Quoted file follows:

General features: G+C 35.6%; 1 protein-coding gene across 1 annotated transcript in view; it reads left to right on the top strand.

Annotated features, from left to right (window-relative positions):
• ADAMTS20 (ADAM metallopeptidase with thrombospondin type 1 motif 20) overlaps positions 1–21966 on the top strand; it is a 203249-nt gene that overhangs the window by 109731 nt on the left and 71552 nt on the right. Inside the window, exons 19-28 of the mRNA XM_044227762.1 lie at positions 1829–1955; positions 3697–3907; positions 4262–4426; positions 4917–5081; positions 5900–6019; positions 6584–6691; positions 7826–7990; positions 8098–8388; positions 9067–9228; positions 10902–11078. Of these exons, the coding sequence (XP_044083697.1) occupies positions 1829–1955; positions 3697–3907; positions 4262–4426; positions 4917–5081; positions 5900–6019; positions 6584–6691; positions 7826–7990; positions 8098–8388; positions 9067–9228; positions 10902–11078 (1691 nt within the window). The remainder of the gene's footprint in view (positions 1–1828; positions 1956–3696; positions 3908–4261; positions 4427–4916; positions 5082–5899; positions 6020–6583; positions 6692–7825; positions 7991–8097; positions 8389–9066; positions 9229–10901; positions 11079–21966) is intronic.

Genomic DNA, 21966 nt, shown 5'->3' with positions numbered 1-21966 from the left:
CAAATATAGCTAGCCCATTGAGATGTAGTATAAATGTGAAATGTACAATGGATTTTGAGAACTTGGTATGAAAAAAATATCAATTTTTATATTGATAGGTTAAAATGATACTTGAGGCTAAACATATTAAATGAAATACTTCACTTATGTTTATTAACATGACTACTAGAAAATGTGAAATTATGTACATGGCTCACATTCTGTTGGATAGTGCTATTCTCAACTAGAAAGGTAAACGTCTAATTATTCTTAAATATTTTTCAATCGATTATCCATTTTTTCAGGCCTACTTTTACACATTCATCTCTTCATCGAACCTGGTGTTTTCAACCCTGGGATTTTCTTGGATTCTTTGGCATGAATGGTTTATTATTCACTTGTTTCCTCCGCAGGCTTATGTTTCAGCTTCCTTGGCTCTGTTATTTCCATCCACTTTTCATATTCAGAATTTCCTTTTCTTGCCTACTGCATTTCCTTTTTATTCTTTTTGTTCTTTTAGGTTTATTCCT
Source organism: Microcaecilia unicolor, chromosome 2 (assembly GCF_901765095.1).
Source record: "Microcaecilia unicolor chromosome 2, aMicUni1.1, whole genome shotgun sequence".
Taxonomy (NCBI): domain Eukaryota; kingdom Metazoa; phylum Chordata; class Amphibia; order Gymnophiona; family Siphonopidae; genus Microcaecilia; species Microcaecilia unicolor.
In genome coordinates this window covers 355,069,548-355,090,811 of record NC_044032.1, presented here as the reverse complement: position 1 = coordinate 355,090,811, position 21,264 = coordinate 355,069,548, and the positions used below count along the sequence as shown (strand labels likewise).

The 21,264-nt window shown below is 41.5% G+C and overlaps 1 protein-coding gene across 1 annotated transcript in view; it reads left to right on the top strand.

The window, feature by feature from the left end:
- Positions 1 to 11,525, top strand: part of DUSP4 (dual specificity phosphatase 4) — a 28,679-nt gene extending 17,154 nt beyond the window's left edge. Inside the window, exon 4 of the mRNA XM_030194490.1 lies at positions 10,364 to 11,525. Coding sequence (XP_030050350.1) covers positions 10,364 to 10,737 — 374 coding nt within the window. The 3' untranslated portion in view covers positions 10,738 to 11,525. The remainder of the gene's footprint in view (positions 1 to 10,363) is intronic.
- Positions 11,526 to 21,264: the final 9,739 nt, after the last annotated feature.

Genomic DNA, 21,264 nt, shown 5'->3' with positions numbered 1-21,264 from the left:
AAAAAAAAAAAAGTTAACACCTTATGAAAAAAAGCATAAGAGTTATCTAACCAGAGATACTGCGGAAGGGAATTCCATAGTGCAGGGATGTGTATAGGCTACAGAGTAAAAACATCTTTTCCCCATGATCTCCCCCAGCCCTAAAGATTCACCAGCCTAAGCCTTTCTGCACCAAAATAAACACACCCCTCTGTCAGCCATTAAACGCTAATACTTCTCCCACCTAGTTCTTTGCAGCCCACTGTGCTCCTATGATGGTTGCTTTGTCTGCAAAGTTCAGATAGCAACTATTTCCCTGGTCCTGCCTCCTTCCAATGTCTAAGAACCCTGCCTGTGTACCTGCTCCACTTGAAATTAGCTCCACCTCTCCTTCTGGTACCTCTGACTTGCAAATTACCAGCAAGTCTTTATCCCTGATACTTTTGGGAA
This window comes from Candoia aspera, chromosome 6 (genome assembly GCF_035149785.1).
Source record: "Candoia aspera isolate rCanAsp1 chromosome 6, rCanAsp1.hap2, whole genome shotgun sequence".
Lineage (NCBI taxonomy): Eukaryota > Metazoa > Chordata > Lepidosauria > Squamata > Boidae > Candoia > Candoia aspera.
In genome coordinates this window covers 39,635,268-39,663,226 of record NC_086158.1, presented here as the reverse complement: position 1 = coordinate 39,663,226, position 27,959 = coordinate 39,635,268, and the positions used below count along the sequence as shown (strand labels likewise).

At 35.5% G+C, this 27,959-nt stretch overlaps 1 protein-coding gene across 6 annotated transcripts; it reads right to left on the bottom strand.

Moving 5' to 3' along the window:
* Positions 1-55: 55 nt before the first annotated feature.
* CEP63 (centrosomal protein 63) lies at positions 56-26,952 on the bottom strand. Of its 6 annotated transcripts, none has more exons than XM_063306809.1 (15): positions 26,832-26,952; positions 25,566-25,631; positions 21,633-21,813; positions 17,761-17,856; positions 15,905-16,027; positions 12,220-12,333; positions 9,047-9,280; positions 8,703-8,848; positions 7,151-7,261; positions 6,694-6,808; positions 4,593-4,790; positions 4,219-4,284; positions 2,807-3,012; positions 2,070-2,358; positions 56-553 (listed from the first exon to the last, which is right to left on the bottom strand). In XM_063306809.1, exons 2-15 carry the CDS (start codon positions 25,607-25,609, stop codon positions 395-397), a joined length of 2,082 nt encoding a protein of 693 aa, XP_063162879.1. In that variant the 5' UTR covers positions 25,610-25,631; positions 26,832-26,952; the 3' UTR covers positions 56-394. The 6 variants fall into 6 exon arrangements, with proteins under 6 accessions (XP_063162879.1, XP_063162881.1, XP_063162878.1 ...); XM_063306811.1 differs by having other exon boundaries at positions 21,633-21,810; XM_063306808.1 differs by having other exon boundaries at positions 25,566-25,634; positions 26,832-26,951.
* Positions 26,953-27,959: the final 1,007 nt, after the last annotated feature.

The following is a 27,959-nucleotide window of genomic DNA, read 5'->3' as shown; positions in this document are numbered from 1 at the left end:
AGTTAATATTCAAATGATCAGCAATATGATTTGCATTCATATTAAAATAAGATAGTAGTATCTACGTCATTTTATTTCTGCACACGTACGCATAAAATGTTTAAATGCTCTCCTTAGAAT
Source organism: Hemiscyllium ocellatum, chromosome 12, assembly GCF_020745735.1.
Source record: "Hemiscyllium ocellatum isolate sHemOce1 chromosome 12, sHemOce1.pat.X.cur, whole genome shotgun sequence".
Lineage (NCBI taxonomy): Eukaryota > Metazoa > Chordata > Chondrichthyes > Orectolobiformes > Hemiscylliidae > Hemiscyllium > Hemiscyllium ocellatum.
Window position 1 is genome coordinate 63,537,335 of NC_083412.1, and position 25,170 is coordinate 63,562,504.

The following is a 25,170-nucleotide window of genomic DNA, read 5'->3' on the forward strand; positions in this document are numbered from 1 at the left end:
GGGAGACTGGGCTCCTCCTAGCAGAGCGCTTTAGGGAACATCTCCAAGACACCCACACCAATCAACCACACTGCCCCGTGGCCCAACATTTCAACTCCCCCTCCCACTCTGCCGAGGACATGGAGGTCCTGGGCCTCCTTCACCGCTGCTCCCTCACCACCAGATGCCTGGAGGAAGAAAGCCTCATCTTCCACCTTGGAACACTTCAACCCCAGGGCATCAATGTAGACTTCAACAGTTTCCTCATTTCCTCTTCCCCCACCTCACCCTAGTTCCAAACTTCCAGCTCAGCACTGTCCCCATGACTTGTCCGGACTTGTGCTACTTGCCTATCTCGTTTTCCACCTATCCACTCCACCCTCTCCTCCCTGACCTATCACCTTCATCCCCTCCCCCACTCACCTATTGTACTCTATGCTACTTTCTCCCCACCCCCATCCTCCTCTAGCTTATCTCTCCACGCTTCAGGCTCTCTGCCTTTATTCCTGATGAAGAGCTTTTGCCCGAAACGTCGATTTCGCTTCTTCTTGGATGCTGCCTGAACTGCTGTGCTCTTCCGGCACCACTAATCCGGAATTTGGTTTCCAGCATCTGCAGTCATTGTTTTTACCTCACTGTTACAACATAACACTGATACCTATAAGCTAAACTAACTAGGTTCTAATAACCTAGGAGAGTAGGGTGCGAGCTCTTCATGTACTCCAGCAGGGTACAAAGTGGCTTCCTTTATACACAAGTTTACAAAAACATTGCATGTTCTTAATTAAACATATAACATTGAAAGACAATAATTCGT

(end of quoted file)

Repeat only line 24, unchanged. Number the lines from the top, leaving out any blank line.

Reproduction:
* Positions 26,953-27,959: the final 1,007 nt, after the last annotated feature.